Miguel Claro is a professional photographer, author and science communicator based in Lisbon, Portugal, who creates spectacular images of the night sky. As a European Southern Observatory Photo Ambassador and member of The World At Night and the official astrophotographer of the Dark Sky Alqueva Reserve, he specializes in astronomical "Skyscapes" that connect both Earth and the night sky.
Join Miguel here as he takes us through his new 4K video, "Solar Tornado Released into Space."
I noticed that the sun's atmosphere was featuring a gigantic prominence on April 20, so I prepared my solar telescope to start the photo session.
After about one hour of images, I noticed that this sun prominence was growing even more, which means that probably something bigger was about to happen.
I couldn’t imagine that one of my dreams of capturing a "solar tornado" in motion was about to turn into reality. These kinds of sun tornados are "controlled by magnetism," caused by solar magnetic fields that "twist in a furious spiral, dragging clouds of plasma around with them," according to SpaceWeather.com.
Due to my position on a terrace, my view at that time of the year is blocked after 4:30 PM local. So I only had around one hour and 20 minutes to keep capturing as many images as I could, for a time-lapse sequence that could show the evolution of this giant plasma shape.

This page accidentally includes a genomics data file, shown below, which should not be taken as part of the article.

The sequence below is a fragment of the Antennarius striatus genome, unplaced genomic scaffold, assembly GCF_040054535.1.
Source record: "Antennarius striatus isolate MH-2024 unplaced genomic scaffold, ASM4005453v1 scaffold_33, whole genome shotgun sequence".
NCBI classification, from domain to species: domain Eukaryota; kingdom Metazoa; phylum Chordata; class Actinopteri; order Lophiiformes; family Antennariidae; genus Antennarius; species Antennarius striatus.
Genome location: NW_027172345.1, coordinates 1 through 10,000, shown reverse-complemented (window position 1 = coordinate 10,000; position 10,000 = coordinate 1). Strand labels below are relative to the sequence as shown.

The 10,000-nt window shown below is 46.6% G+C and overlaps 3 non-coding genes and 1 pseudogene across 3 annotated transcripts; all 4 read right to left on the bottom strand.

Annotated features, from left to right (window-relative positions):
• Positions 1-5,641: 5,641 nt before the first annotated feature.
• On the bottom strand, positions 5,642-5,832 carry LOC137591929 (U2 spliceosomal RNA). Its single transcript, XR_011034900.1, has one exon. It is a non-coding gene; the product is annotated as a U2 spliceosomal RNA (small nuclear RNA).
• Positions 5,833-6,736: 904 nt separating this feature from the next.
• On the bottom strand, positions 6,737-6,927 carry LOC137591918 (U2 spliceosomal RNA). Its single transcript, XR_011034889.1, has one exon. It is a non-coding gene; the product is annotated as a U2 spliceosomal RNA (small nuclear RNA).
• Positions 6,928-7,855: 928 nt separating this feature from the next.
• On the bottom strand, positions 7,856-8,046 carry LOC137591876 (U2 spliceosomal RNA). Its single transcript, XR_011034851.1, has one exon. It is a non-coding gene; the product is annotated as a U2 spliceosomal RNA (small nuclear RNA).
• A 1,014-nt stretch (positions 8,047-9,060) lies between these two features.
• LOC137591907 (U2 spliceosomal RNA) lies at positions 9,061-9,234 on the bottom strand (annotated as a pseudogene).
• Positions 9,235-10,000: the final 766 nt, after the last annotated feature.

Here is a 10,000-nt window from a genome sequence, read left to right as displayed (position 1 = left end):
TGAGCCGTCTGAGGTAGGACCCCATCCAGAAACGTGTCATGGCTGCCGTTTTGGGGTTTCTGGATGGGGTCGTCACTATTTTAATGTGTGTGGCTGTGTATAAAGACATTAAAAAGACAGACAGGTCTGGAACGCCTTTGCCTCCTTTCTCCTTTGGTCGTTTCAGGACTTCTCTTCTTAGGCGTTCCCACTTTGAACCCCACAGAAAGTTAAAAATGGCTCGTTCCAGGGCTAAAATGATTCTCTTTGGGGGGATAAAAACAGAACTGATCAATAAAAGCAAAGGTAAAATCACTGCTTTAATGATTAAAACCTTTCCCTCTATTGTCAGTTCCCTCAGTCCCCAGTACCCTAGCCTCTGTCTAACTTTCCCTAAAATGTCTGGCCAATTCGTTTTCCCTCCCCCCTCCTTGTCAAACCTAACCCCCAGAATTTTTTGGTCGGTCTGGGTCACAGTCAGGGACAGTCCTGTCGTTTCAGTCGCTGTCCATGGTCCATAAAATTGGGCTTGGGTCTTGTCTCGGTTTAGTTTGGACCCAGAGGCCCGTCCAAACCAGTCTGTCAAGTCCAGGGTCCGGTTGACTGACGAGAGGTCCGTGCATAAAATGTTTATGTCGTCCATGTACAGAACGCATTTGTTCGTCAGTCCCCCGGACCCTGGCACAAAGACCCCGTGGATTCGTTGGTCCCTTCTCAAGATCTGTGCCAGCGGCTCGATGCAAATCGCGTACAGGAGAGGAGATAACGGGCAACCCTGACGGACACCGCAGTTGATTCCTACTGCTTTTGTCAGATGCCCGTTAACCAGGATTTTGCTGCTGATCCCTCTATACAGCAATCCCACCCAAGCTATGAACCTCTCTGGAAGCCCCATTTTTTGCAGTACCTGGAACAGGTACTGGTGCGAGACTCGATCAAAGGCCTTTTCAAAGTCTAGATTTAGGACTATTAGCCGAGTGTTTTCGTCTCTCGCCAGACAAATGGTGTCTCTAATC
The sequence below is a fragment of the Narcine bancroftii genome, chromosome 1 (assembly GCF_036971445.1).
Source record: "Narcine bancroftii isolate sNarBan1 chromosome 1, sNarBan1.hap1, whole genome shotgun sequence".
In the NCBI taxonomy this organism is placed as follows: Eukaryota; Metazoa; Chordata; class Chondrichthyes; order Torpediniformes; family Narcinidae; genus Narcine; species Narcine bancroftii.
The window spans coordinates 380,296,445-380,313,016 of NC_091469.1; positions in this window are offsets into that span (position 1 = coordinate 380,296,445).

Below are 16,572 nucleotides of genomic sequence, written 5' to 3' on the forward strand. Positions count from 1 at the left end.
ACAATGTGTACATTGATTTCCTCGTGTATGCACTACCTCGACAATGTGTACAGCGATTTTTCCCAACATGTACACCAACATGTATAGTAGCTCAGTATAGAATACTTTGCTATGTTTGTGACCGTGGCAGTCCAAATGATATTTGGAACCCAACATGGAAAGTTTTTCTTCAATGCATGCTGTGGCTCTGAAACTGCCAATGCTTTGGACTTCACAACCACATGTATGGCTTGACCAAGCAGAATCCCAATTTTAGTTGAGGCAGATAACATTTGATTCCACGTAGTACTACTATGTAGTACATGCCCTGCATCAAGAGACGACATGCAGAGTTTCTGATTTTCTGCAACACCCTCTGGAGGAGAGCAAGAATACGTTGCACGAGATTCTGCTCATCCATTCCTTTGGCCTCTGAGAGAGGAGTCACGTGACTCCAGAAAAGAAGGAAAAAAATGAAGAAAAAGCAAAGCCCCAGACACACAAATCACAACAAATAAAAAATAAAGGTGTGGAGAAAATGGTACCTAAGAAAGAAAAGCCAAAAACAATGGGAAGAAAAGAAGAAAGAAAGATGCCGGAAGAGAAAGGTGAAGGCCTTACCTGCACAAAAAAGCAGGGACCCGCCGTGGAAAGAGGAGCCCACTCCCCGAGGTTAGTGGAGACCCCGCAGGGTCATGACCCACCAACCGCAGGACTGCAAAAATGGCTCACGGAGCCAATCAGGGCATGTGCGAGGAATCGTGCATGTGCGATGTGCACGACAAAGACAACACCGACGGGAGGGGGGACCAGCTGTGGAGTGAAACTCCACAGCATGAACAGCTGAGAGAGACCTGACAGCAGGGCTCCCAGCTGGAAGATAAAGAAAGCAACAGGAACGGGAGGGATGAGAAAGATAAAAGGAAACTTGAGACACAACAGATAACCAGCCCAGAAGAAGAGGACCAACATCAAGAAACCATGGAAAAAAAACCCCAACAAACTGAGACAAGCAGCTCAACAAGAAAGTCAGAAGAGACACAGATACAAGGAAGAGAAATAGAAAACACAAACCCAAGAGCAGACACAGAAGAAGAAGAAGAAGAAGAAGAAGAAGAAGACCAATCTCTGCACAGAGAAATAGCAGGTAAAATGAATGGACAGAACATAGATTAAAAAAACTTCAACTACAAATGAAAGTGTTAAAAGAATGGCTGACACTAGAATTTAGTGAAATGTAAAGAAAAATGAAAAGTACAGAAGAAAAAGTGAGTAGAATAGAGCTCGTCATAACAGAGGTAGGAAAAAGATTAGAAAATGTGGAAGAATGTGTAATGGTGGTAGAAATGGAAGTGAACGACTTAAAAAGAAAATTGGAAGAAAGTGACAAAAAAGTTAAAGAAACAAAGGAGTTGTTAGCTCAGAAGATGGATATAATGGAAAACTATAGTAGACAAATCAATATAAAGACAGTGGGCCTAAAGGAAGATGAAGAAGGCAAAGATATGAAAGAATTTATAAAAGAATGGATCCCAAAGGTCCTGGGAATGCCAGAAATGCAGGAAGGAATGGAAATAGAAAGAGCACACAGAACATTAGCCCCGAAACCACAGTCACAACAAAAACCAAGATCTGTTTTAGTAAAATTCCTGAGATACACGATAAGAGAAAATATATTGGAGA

The final result is a 4K high-resolution solar movie comprising 290 images over the course of about two hours, between 1315 and 1507 GMT.
The instrument aboard SOHO also saw a possible coronal mass ejection, which is a stream of charged particles from the sun. Sometimes these CMEs can hit Earth's magnetic field and cause colorful auroras.
Ready to go exploring in the night sky on your own? Check out our guides on the best telescopes and best binoculars. You can also get your imaging gear ready using the best cameras for astrophotography and best lenses for astrophotography.
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